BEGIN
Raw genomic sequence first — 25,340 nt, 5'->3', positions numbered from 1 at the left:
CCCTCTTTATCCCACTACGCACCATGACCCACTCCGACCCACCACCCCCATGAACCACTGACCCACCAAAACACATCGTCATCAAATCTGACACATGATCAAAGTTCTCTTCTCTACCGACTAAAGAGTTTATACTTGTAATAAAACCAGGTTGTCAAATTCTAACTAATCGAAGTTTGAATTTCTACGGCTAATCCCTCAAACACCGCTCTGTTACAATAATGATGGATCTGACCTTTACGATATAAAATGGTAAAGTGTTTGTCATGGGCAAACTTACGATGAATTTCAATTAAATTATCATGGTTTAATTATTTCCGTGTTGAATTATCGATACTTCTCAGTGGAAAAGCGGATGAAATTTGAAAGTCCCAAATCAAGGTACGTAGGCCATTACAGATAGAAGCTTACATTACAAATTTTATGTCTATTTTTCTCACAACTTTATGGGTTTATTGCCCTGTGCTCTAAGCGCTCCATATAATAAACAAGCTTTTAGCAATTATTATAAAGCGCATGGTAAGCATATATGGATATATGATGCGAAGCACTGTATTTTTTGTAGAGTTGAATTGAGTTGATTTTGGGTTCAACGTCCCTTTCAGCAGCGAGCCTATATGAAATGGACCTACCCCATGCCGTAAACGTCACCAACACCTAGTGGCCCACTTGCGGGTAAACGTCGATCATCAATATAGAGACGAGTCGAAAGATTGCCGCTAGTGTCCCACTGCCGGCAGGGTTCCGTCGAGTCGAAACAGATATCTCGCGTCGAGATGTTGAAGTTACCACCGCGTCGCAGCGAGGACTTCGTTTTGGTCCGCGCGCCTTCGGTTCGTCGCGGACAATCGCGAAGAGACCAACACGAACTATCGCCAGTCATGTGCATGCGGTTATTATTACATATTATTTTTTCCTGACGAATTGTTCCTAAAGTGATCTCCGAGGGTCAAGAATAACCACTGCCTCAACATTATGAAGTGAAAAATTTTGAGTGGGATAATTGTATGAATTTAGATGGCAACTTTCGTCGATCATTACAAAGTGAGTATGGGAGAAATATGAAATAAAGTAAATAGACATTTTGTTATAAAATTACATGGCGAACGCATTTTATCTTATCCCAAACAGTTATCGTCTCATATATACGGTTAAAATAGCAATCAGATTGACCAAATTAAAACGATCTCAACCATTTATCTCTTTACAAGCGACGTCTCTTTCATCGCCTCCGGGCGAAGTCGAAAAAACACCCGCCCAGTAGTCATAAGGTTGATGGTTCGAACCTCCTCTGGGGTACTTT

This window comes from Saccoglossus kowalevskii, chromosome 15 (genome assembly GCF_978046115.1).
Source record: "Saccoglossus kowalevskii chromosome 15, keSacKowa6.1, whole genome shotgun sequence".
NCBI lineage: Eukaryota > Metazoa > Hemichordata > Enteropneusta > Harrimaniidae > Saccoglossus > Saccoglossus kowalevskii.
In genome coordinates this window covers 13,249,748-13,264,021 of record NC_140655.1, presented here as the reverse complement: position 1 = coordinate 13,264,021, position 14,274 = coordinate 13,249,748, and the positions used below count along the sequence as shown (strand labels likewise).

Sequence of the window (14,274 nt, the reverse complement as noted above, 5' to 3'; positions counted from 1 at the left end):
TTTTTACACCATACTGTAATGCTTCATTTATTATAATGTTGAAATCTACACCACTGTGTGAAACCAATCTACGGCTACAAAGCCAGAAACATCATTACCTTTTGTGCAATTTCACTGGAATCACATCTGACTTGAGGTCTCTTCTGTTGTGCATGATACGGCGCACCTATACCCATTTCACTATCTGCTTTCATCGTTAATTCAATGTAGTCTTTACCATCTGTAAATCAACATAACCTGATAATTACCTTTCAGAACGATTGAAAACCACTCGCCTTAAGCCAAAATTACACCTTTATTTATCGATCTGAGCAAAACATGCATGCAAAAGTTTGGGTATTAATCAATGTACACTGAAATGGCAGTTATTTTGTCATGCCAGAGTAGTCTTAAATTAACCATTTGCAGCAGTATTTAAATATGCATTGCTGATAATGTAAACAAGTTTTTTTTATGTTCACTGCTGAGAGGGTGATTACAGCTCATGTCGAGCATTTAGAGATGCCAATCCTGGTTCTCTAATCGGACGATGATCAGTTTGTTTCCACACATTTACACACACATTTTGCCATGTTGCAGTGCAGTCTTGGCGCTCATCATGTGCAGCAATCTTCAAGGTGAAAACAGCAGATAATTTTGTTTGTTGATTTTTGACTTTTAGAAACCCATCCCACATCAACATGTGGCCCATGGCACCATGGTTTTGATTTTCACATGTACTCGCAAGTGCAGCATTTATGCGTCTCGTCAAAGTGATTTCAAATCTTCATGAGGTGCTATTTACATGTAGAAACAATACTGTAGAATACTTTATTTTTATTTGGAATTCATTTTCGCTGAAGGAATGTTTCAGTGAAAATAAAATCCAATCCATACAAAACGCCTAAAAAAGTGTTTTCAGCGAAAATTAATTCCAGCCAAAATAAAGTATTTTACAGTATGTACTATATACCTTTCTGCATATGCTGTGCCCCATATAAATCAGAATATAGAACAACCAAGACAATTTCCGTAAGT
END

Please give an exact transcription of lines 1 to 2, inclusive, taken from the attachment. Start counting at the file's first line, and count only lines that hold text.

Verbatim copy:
Raw genomic sequence first — 25,340 nt, 5'->3', positions numbered from 1 at the left:
CCCTCTTTATCCCACTACGCACCATGACCCACTCCGACCCACCACCCCCATGAACCACTGACCCACCAAAACACATCGTCATCAAATCTGACACATGATCAAAGTTCTCTTCTCTACCGACTAAAGAGTTTATACTTGTAATAAAACCAGGTTGTCAAATTCTAACTAATCGAAGTTTGAATTTCTACGGCTAATCCCTCAAACACCGCTCTGTTACAATAATGATGGATCTGACCTTTACGATATAAAATGGTAAAGTGTTTGTCATGGGCAAACTTACGATGAATTTCAATTAAATTATCATGGTTTAATTATTTCCGTGTTGAATTATCGATACTTCTCAGTGGAAAAGCGGATGAAATTTGAAAGTCCCAAATCAAGGTACGTAGGCCATTACAGATAGAAGCTTACATTACAAATTTTATGTCTATTTTTCTCACAACTTTATGGGTTTATTGCCCTGTGCTCTAAGCGCTCCATATAATAAACAAGCTTTTAGCAATTATTATAAAGCGCATGGTAAGCATATATGGATATATGATGCGAAGCACTGTATTTTTTGTAGAGTTGAATTGAGTTGATTTTGGGTTCAACGTCCCTTTCAGCAGCGAGCCTATATGAAATGGACCTACCCCATGCCGTAAACGTCACCAACACCTAGTGGCCCACTTGCGGGTAAACGTCGATCATCAATATAGAGACGAGTCGAAAGATTGCCGCTAGTGTCCCACTGCCGGCAGGGTTCCGTCGAGTCGAAACAGATATCTCGCGTCGAGATGTTGAAGTTACCACCGCGTCGCAGCGAGGACTTCGTTTTGGTCCGCGCGCCTTCGGTTCGTCGCGGACAATCGCGAAGAGACCAACACGAACTATCGCCAGTCATGTGCATGCGGTTATTATTACATATTATTTTTTCCTGACGAATTGTTCCTAAAGTGATCTCCGAGGGTCAAGAATAACCACTGCCTCAACATTATGAAGTGAAAAATTTTGAGTGGGATAATTGTATGAATTTAGATGGCAACTTTCGTCGATCATTACAAAGTGAGTATGGGAGAAATATGAAATAAAGTAAATAGACATTTTGTTATAAAATTACATGGCGAACGCATTTTATCTTATCCCAAACAGTTATCGTCTCATATATACGGTTAAAATAGCAATCAGATTGACCAAATTAAAACGATCTCAACCATTTATCTCTTTACAAGCGACGTCTCTTTCATCGCCTCCGGGCGAAGTCGAAAAAACACCCGCCCAGTAGTCATAAGGTTGATGGTTCGAACCTCCTCTGGGGTACTTT